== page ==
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'animal-welfare-cruelty

Animal Welfare and Cruelty


by Lauren Samet
10/05/2017


The “five needs” are a set of necessary requirements needed by all animals (including humans!) for them to have a life worth living, and one that is free from suffering.

The five needs are adapted from the UK Farm Animal Welfare Council’s “five freedoms”. These needs or “freedoms” were originally designed to protect the welfare of farmed animals, after growing concern for their quality of life triggered the Brambell Committee (1965) to review the capability of animals to suffer. Reviewing the scientific evidence for this, these needs were determined as essential to any animal in captivity, including domestic pets.

The needs include:

Studying these needs you can easily see how mistreatment and cruelty can be prevented if an animal owner uses them as a guide. One example is if an indoor breed of dog is made to live outside without shelter. This is not a suitable environment for a domesticated indoor animal and may prevent the dog from exhibiting normal behaviour patterns such as rest and sleep. In very cold or hot weather the animal may also suffer from exposure, which could lead to ill health. A similar example would be an owner not providing a suitable diet for their cat. The cat may acquire nutrient deficiencies resulting in poor health or suffer from chronic weight gain, which might eventually lead to joint pain.

The Animal Welfare Act (2006)

The Animal Welfare Act (2006) was set up as a way to legally protect the needs of animals in the UK. It is widely accepted now that animals are sentient beings and are capable of suffering. This legislation aims to give animals protection from suffering, or allows humans with a duty of care to the animal to receive formal warnings and prosecution if they purposefully harm or mistreat an animal. However even with this in place these can still occur.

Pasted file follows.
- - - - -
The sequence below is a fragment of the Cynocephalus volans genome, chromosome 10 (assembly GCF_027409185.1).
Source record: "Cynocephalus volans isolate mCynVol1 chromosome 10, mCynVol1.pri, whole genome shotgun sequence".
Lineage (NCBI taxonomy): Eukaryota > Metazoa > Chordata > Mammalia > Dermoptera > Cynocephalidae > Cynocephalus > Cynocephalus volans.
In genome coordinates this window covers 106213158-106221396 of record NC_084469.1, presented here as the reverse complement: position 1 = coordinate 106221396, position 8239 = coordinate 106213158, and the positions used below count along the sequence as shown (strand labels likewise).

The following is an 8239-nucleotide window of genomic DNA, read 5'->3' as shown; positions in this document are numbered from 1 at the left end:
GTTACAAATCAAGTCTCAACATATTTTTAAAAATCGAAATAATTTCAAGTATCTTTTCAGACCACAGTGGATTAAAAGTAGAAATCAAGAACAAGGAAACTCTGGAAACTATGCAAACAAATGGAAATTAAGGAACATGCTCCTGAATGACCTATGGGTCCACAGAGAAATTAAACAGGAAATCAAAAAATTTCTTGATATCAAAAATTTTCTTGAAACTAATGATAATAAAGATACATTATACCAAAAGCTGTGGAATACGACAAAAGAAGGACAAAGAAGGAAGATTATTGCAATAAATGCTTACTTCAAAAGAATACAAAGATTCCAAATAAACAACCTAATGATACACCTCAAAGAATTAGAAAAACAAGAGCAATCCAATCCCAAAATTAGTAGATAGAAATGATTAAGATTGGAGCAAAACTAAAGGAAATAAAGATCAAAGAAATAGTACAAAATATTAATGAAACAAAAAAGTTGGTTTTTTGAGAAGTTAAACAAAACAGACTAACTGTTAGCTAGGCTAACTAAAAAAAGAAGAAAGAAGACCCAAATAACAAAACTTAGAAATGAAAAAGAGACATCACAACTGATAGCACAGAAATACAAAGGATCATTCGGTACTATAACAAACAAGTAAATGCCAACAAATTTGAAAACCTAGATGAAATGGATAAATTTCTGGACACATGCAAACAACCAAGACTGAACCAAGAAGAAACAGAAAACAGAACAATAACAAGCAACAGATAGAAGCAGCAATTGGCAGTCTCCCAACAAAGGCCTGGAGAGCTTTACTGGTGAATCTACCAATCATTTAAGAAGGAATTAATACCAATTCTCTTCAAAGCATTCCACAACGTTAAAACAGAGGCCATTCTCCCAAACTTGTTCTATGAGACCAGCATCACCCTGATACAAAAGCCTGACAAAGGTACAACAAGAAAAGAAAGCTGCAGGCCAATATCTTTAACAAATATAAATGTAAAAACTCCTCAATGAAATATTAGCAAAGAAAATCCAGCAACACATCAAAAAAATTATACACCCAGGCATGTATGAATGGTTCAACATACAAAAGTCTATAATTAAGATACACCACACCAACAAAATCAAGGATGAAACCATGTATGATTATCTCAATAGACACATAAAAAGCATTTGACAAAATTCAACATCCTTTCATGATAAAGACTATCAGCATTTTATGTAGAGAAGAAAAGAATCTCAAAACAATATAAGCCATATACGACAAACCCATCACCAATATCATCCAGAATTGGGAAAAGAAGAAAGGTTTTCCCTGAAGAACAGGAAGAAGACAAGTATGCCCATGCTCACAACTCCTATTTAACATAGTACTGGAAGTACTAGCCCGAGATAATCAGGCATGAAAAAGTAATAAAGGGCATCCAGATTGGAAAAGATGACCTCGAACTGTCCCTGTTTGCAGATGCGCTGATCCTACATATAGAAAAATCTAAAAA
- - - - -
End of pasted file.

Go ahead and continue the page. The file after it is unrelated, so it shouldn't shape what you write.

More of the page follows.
There is research to suggest that humans carrying out cruel acts to animals are more likely to carry out cruel acts to humans too. This adds more value to why teaching children compassion for animals and others from a young age is important. Many issues within animal cruelty stem from ignorance about the capability of an animal to suffer, or the system within which an animal suffers (for example, the illegal puppy trade)

Organisations such as the RSPCA, Cats Protection, Dogs Trust, the Kennel Club, the Animal Welfare Foundation and the Blue Cross are a part of the Animal Welfare Education Alliance (AWEA). This is a campaign to get Animal Welfare embedded into the National Curriculum within schools to provide children with the knowledge they need to be compassionate, informed and responsible owners for their pets and other animals within society.

For more information on pet animal welfare visit Defra’s Codes of Practice for the Welfare of Cats and Dogs or see the End Cruelty pages on the RSPCA website. Your veterinarian or local animal welfare organisation should also be able to provide extra advice on caring for your pet correctly.

If you are interested in learning more about some of the key animal welfare organisations, issues or campaigns, please follow these external links below:



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